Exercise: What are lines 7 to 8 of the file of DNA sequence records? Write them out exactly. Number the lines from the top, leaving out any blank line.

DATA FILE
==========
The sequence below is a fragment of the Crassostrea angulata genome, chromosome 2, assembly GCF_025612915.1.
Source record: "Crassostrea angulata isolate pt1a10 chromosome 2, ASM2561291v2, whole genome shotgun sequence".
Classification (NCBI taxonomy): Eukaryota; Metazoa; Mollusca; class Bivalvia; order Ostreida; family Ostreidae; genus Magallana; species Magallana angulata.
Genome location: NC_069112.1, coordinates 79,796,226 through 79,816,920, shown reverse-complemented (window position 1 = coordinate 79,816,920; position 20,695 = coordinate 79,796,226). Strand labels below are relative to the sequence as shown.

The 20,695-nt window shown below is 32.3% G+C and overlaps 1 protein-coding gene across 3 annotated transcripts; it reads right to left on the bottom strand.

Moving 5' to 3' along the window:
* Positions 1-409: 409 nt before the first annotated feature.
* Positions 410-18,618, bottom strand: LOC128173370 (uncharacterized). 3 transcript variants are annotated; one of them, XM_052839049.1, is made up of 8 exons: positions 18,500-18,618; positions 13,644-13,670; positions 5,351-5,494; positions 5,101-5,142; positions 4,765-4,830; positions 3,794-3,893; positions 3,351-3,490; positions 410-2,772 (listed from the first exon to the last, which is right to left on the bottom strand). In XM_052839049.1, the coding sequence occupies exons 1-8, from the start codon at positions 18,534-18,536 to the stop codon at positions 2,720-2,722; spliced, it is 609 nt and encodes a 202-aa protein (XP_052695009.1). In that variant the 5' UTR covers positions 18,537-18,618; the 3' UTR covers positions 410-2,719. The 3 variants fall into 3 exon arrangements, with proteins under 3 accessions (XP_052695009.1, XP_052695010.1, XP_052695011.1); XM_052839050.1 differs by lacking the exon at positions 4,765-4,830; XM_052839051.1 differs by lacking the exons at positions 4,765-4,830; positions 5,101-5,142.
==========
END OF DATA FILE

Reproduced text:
* Positions 1-409: 409 nt before the first annotated feature.
* Positions 410-18,618, bottom strand: LOC128173370 (uncharacterized). 3 transcript variants are annotated; one of them, XM_052839049.1, is made up of 8 exons: positions 18,500-18,618; positions 13,644-13,670; positions 5,351-5,494; positions 5,101-5,142; positions 4,765-4,830; positions 3,794-3,893; positions 3,351-3,490; positions 410-2,772 (listed from the first exon to the last, which is right to left on the bottom strand). In XM_052839049.1, the coding sequence occupies exons 1-8, from the start codon at positions 18,534-18,536 to the stop codon at positions 2,720-2,722; spliced, it is 609 nt and encodes a 202-aa protein (XP_052695009.1). In that variant the 5' UTR covers positions 18,537-18,618; the 3' UTR covers positions 410-2,719. The 3 variants fall into 3 exon arrangements, with proteins under 3 accessions (XP_052695009.1, XP_052695010.1, XP_052695011.1); XM_052839050.1 differs by lacking the exon at positions 4,765-4,830; XM_052839051.1 differs by lacking the exons at positions 4,765-4,830; positions 5,101-5,142.